My practise is concerned with the idea that anthropocentric decay is exacerbated by a widespread disconnection between humans and our environments. ‘Human exceptionalism’ or ‘Anthropocentrism’ is a mode of thinking that wrongly categorizes humanity as distinctly separate from nature. I want to propose the term ‘emergency intermergences’ - markers of collusions between humans as well as nonhumans in defiance of said separatism, to consciously or unconsciously un-do the isolation of Anthropocentrism:
- between; among.
- mutually; reciprocally
- ‘to ‘immense oneself’; to ‘combine’.
- become known; come to light
‘Emergency’ indicates that time is of the essence, we need to be present and in the now.
‘Intermergences’ acknowledge that kinship is an essential component in rethinking our place in the ecological composition of earth.
Emergency intermergences respond to our times and reflect our need for survival. Emergency intermergences form new and more sustainable collusions within ourselves, with each other, and with everything. Whether through the connections between people going about their daily lives, or through the organic symbiotic relationships that make up the planet and our earthly bodies: lichenous cityscapes, sprawling mycelium webs, squirming gut bacteria, and glowing coral structures. How can exploring these various forms of ‘emergency intermergences’ help us reimagine a world beyond the Anthropocene era we are living in?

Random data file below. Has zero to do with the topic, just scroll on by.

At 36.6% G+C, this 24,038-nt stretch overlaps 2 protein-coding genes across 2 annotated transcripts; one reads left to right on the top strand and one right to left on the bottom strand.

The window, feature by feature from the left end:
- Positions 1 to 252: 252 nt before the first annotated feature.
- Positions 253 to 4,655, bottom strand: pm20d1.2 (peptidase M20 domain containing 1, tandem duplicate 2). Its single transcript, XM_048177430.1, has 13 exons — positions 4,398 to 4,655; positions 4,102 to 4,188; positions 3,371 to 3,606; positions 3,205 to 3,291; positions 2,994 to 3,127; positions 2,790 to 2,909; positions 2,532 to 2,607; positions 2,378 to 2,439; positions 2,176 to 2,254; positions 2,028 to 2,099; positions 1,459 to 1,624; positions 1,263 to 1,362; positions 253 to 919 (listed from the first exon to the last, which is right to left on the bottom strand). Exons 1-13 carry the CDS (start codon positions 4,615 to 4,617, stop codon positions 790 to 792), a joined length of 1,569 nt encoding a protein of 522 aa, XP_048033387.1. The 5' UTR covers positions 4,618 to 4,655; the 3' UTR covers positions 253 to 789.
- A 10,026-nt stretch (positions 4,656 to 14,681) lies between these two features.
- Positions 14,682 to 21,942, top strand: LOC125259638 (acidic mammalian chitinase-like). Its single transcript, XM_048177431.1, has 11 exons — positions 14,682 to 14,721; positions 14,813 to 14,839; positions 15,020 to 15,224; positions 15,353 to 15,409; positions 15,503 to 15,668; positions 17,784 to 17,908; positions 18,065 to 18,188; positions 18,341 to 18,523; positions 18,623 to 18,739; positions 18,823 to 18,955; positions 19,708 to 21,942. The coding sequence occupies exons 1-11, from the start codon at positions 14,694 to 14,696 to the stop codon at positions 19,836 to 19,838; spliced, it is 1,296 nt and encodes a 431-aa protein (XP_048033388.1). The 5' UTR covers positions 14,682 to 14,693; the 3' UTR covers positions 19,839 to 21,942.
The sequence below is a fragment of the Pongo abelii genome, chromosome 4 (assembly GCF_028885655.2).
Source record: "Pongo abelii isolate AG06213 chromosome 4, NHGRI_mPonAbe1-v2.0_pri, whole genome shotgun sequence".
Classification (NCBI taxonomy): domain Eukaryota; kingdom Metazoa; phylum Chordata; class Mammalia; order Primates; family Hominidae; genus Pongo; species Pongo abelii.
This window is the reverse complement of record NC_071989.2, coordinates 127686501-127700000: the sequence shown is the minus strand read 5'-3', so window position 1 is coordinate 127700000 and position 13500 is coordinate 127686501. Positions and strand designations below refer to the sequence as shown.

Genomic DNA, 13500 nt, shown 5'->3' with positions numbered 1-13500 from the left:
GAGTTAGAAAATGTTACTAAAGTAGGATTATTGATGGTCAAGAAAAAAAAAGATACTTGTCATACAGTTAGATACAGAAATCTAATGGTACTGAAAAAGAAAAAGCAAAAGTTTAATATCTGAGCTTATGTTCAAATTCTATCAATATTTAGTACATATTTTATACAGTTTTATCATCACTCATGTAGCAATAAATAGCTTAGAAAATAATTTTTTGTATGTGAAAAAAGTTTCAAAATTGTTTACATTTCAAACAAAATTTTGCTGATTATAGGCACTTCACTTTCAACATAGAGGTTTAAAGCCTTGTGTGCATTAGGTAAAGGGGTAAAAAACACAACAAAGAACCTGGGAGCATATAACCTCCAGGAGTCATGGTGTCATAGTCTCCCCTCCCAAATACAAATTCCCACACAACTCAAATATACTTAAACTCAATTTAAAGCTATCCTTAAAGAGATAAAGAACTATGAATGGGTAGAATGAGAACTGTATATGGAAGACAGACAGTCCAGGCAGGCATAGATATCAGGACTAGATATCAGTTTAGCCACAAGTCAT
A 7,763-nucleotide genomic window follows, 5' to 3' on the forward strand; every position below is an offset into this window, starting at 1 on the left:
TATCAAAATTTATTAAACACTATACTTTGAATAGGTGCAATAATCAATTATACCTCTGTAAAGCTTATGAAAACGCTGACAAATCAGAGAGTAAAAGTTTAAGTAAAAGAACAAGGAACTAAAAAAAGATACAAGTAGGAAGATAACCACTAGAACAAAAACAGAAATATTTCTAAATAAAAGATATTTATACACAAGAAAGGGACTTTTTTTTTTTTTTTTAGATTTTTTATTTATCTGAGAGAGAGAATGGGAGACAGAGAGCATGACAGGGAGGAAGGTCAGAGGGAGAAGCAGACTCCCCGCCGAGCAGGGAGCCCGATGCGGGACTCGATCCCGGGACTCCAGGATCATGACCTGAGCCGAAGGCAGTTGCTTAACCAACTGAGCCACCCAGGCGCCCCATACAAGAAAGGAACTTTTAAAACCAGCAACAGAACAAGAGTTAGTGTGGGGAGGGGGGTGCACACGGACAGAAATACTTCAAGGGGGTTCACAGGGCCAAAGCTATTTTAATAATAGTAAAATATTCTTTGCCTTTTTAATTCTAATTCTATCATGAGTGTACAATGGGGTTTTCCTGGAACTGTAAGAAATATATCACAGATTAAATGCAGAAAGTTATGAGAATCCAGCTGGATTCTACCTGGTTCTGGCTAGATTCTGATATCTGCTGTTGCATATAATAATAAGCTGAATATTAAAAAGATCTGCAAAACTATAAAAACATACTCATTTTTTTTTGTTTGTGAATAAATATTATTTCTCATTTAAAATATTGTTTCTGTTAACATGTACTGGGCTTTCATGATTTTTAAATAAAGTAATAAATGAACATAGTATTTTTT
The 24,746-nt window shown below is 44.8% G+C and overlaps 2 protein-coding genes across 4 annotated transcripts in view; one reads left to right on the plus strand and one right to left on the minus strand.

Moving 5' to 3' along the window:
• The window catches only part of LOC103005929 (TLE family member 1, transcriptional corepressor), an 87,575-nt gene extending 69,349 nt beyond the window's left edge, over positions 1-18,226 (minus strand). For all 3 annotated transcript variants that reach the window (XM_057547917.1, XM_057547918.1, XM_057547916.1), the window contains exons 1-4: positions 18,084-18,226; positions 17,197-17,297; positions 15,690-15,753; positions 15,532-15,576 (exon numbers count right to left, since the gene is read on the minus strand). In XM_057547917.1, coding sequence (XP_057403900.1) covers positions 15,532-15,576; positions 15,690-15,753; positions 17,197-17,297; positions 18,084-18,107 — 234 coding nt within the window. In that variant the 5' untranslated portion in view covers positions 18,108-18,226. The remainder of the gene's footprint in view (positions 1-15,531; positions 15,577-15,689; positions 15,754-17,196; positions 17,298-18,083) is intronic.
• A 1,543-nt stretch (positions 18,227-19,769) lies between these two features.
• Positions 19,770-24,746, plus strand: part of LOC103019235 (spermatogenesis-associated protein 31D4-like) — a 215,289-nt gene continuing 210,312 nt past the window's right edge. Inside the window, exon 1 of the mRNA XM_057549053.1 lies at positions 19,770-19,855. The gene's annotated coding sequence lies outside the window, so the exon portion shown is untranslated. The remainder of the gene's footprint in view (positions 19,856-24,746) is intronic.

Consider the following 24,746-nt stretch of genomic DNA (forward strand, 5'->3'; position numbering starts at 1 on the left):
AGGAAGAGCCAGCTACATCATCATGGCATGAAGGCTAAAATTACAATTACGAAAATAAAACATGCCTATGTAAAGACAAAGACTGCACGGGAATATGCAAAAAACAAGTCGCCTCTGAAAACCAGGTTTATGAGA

To visually explore these concepts, I used both my own photography and found imagery to compose amalgamations to represent symbiotic organisms (using images of lichen, coral, moss, slime moulds, mycelium). The medium of print, traditionally used for the reproduction of images, begins to mirror cellular reproduction, as I trace the evolution of an image from photography, to drawing, to metal plates, to a myriad of vivid printed variations (intaglio, silkscreen, lithography).
My practise also expands to documenting glimpses of human connections and encounters - I have recently undertaken a project funded by London Borough of Waltham Forest to develop my ongoing photo-documentary project, ‘100 Days of Groceries’, which archives the images and stories of grocery stores as a lens through which to view communities both urban and rural. This project showcases glimpses of human encounters through the stories of the shopkeepers, and acts as a love-letter to our local greengrocers, fruit & veg stands, butchers, deli’s, corner shops and bakeries along our high streets.